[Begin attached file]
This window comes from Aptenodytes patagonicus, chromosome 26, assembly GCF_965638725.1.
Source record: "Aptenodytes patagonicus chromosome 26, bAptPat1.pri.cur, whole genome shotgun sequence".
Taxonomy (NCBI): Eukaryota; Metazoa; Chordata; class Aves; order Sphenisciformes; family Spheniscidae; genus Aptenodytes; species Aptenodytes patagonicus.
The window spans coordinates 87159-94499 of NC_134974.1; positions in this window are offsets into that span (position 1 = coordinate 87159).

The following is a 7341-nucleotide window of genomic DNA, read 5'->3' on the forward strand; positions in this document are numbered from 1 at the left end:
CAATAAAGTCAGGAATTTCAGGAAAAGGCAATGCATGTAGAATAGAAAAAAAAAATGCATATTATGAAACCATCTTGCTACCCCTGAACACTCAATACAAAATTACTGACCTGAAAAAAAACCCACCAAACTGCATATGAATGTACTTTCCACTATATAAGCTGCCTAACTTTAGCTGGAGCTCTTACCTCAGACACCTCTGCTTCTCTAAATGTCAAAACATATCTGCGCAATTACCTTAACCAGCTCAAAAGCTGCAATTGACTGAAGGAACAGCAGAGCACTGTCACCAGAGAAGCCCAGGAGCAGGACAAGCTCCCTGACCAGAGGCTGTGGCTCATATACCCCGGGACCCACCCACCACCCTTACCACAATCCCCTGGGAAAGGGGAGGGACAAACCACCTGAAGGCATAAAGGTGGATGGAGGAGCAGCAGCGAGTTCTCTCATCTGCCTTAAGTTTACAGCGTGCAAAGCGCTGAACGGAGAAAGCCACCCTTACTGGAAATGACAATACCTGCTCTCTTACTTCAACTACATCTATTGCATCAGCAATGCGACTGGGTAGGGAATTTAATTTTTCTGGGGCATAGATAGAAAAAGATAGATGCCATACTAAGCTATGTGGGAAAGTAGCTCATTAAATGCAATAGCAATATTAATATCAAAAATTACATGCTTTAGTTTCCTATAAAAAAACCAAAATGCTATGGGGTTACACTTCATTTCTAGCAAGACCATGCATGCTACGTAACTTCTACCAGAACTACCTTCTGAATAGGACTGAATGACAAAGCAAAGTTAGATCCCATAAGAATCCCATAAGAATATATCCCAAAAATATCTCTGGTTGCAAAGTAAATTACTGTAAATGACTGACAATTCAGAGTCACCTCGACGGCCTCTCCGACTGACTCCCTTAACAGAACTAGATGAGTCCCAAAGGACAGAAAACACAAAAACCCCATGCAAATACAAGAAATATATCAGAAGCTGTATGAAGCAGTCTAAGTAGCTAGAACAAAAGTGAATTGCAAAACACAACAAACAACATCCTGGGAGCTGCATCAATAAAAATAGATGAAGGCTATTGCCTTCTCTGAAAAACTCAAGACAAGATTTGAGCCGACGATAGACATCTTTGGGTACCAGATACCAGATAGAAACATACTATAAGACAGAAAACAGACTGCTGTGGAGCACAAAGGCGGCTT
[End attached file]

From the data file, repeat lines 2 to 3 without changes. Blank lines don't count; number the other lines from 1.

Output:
Source record: "Aptenodytes patagonicus chromosome 26, bAptPat1.pri.cur, whole genome shotgun sequence".
Taxonomy (NCBI): Eukaryota; Metazoa; Chordata; class Aves; order Sphenisciformes; family Spheniscidae; genus Aptenodytes; species Aptenodytes patagonicus.